Just as a great documentary like "Air Guitar Nation" can make an audience rethink misconceptions about problematic subject matter such as air guitar, so too does "Dumbstruck" present an eye-opening view on its much maligned brand of creative expression. In this case ventriloquists are the narrative lightening rod. Director Mark Goffman follows the trajectory of five ventriloquists of varying talent levels. The group come from all around the country to meet annually at a ventriloquists convention in Fort Mitchell Kentucky.
Teenaged Dylan Burdette is a geeky little white kid with a black pimp doll named Reggie. Wilma Swartz is a lanky woman with a big heart for volunteering whose "family wants nothing to do with her" because of her chosen hobby. Kim Yaeger is a former beauty queen with stage presence to spare. Kim works hard at polishing her act but is relegated to doing shows for elder care centers or for small children.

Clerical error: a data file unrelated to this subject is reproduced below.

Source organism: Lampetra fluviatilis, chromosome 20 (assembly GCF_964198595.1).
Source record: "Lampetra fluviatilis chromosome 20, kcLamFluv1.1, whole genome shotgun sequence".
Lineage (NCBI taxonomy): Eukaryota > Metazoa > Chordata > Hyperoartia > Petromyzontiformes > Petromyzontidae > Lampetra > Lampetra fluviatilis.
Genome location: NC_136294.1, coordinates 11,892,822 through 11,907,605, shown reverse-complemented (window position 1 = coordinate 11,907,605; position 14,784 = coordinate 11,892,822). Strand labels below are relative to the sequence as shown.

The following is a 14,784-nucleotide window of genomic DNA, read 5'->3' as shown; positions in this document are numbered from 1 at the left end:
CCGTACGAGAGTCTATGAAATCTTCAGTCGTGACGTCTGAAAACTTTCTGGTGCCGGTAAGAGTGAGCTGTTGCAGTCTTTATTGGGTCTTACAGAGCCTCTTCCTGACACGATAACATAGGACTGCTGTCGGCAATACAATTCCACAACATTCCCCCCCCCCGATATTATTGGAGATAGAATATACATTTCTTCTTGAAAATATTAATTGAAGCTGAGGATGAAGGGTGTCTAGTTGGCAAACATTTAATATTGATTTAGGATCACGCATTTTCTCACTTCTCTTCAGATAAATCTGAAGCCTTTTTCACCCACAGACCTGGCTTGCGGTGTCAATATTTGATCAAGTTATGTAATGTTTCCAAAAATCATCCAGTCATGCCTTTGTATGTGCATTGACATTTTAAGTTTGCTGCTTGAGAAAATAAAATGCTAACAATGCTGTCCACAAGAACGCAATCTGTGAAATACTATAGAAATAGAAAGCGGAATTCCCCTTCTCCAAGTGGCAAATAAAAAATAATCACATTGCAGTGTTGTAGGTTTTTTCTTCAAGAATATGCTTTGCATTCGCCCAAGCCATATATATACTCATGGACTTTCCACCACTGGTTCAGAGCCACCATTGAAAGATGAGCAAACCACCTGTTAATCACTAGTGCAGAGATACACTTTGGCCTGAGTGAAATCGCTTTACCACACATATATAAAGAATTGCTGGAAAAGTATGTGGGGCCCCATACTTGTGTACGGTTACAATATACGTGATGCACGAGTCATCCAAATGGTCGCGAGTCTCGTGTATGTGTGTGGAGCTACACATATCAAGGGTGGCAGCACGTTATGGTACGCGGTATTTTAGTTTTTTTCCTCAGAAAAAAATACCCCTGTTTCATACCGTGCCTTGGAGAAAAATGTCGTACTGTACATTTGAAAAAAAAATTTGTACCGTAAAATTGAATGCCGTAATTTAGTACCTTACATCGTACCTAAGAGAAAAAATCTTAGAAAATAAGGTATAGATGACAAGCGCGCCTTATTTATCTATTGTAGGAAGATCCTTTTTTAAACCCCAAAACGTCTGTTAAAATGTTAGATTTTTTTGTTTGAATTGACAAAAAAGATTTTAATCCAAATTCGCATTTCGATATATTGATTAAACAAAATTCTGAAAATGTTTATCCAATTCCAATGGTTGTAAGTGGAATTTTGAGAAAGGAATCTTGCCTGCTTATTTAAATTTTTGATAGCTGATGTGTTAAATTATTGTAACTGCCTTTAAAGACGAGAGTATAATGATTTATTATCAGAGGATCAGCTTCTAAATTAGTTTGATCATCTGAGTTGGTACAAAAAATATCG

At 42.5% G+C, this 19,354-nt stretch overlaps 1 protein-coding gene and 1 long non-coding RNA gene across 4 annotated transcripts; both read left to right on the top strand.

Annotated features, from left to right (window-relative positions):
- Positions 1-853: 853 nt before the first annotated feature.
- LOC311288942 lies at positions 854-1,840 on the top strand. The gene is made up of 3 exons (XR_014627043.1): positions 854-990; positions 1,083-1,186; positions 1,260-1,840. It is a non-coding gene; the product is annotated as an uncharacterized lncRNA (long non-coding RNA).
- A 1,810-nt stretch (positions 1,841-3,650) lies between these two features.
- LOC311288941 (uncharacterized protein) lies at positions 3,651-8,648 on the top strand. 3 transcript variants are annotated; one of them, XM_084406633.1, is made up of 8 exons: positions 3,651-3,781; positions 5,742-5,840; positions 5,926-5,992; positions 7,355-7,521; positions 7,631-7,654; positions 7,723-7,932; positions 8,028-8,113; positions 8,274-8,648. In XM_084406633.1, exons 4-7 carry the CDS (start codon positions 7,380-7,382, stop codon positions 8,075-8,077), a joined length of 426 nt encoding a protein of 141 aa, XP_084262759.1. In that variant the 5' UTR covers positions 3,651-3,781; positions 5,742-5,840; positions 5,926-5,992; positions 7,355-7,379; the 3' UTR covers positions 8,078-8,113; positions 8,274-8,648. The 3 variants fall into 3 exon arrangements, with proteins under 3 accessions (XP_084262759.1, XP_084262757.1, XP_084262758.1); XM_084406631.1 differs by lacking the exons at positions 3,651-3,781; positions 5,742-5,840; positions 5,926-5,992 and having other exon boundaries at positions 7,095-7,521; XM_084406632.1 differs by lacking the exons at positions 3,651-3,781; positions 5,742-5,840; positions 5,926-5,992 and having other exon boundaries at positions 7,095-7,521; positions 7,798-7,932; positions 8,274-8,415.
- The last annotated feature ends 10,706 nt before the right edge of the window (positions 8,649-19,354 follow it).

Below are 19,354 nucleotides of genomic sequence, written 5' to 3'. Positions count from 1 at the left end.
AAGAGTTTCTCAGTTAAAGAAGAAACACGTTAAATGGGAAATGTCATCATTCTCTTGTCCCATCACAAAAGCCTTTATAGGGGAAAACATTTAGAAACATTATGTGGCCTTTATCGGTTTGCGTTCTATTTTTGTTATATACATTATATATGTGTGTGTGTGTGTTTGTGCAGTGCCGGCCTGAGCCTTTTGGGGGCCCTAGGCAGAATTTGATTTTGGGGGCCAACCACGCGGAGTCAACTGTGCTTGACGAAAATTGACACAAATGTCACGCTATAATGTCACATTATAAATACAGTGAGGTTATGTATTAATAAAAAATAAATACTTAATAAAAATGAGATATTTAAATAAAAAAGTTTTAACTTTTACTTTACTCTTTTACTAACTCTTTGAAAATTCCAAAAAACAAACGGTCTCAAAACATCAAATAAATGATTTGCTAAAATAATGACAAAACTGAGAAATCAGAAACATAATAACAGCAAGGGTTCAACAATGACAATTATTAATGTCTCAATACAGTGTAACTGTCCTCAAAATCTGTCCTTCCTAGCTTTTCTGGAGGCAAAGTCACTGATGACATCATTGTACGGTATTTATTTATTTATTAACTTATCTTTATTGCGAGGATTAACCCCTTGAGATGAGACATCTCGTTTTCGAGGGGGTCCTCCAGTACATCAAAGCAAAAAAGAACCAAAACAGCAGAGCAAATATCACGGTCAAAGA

Dan Horn enjoys precious professional success on the rarified cruise ship circuit. But time away from his wife has put a strain on their marriage. Then there's success-story Terry Fator whose polished act wins him a million dollars on television's "America's Got Talent." It also skyrockets him to headlining his act in Las Vegas.
Although many of their family members discriminate against them for their chosen style of performance art, this group of comedians enjoy a dignified kinship with one another. Ventriloquist dolls might seem a little less creepy after seeing this modest documentary about a group of people who dare to act on their dream, however impugned it might be.
Rated PG. 85 mins.
Groupthink doesn't live here, critical thought does.
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